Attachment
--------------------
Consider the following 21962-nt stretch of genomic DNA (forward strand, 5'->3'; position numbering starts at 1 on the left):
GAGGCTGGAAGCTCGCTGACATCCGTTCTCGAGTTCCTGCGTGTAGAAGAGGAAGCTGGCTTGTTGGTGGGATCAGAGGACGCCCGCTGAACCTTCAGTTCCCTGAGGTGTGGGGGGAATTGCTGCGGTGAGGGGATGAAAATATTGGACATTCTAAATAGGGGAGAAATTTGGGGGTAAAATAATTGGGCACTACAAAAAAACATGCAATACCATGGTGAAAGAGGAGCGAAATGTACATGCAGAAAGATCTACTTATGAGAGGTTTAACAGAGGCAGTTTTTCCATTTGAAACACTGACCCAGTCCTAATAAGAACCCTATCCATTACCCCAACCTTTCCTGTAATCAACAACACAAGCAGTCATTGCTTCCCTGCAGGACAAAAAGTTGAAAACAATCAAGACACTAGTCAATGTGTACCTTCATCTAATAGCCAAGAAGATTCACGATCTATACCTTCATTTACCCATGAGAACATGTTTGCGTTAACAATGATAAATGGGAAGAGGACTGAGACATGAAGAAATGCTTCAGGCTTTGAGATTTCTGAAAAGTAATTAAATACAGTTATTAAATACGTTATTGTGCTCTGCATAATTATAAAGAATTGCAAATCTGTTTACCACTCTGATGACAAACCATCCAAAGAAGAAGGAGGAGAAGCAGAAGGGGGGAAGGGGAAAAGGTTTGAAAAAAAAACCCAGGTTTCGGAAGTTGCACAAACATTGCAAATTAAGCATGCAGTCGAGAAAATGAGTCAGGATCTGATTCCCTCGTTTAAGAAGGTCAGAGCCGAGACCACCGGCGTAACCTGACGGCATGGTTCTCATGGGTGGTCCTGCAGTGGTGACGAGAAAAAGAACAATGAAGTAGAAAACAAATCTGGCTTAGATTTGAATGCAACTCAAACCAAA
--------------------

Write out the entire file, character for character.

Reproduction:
Consider the following 21962-nt stretch of genomic DNA (forward strand, 5'->3'; position numbering starts at 1 on the left):
GAGGCTGGAAGCTCGCTGACATCCGTTCTCGAGTTCCTGCGTGTAGAAGAGGAAGCTGGCTTGTTGGTGGGATCAGAGGACGCCCGCTGAACCTTCAGTTCCCTGAGGTGTGGGGGGAATTGCTGCGGTGAGGGGATGAAAATATTGGACATTCTAAATAGGGGAGAAATTTGGGGGTAAAATAATTGGGCACTACAAAAAAACATGCAATACCATGGTGAAAGAGGAGCGAAATGTACATGCAGAAAGATCTACTTATGAGAGGTTTAACAGAGGCAGTTTTTCCATTTGAAACACTGACCCAGTCCTAATAAGAACCCTATCCATTACCCCAACCTTTCCTGTAATCAACAACACAAGCAGTCATTGCTTCCCTGCAGGACAAAAAGTTGAAAACAATCAAGACACTAGTCAATGTGTACCTTCATCTAATAGCCAAGAAGATTCACGATCTATACCTTCATTTACCCATGAGAACATGTTTGCGTTAACAATGATAAATGGGAAGAGGACTGAGACATGAAGAAATGCTTCAGGCTTTGAGATTTCTGAAAAGTAATTAAATACAGTTATTAAATACGTTATTGTGCTCTGCATAATTATAAAGAATTGCAAATCTGTTTACCACTCTGATGACAAACCATCCAAAGAAGAAGGAGGAGAAGCAGAAGGGGGGAAGGGGAAAAGGTTTGAAAAAAAAACCCAGGTTTCGGAAGTTGCACAAACATTGCAAATTAAGCATGCAGTCGAGAAAATGAGTCAGGATCTGATTCCCTCGTTTAAGAAGGTCAGAGCCGAGACCACCGGCGTAACCTGACGGCATGGTTCTCATGGGTGGTCCTGCAGTGGTGACGAGAAAAAGAACAATGAAGTAGAAAACAAATCTGGCTTAGATTTGAATGCAACTCAAACCAAA